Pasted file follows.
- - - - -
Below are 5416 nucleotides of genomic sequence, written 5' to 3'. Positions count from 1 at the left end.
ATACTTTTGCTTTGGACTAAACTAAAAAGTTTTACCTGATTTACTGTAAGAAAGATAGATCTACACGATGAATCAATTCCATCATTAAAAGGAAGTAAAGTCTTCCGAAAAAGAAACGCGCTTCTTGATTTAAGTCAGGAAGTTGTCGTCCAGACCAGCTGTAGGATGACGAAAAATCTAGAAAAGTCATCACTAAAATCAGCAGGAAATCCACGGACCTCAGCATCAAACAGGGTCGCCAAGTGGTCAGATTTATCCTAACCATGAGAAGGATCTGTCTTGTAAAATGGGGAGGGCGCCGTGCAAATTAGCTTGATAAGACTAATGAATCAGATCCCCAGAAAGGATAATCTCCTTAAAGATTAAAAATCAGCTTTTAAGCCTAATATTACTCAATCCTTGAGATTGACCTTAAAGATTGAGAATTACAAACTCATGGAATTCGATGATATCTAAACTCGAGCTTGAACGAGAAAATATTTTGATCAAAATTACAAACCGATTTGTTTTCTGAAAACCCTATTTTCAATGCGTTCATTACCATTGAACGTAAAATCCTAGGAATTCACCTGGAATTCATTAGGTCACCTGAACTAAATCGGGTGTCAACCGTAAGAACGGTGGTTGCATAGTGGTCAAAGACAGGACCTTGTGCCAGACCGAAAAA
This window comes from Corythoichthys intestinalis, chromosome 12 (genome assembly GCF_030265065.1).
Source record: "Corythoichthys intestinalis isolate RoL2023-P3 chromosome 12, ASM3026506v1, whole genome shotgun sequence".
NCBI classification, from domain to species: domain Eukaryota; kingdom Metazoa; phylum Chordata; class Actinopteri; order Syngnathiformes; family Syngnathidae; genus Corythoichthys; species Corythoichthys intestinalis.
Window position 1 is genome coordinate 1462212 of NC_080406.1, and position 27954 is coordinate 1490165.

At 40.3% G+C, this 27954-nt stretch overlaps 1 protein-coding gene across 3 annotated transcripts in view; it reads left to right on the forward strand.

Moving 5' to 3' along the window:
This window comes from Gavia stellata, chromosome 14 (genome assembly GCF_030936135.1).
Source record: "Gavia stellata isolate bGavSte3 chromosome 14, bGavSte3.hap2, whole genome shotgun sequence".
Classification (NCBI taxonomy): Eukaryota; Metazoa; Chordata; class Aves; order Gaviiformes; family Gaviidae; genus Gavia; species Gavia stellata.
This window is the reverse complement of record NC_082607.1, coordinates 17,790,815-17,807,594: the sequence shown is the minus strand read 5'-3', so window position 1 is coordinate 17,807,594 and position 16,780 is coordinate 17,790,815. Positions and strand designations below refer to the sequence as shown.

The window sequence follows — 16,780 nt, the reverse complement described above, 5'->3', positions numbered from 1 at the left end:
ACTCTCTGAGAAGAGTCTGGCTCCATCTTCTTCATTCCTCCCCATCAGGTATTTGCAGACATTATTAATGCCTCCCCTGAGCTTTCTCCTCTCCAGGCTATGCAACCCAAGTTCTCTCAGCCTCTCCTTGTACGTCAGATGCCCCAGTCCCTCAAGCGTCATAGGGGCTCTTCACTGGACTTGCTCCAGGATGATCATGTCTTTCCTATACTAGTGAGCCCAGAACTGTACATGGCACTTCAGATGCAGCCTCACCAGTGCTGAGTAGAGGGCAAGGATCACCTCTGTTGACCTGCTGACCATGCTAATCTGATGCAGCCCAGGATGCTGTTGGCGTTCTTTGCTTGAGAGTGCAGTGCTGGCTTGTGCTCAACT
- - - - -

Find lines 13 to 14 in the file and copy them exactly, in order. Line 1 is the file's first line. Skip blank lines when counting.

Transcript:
The window sequence follows — 16,780 nt, the reverse complement described above, 5'->3', positions numbered from 1 at the left end:
ACTCTCTGAGAAGAGTCTGGCTCCATCTTCTTCATTCCTCCCCATCAGGTATTTGCAGACATTATTAATGCCTCCCCTGAGCTTTCTCCTCTCCAGGCTATGCAACCCAAGTTCTCTCAGCCTCTCCTTGTACGTCAGATGCCCCAGTCCCTCAAGCGTCATAGGGGCTCTTCACTGGACTTGCTCCAGGATGATCATGTCTTTCCTATACTAGTGAGCCCAGAACTGTACATGGCACTTCAGATGCAGCCTCACCAGTGCTGAGTAGAGGGCAAGGATCACCTCTGTTGACCTGCTGACCATGCTAATCTGATGCAGCCCAGGATGCTGTTGGCGTTCTTTGCTTGAGAGTGCAGTGCTGGCTTGTGCTCAACT